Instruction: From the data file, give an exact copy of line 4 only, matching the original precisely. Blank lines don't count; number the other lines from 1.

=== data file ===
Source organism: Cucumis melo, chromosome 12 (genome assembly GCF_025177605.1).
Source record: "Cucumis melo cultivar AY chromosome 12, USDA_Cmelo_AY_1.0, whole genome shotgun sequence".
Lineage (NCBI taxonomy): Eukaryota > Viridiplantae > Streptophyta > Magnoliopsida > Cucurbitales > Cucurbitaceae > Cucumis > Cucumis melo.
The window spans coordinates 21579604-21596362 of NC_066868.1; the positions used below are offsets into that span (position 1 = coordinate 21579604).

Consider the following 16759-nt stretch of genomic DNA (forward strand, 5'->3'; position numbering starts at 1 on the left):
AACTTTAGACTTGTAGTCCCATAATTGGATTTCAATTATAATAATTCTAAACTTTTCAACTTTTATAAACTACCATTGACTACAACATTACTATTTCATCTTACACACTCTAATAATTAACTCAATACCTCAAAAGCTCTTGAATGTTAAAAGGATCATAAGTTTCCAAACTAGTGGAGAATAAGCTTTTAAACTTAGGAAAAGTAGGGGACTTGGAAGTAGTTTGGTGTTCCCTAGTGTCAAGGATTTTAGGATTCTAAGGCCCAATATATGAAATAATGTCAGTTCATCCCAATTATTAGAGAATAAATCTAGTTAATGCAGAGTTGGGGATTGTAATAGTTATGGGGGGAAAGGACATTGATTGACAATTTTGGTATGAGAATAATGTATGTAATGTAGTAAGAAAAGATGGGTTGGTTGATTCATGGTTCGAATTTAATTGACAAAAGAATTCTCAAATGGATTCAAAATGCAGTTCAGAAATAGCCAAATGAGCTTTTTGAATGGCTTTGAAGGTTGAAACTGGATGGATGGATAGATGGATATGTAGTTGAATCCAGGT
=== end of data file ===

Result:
The window spans coordinates 21579604-21596362 of NC_066868.1; the positions used below are offsets into that span (position 1 = coordinate 21579604).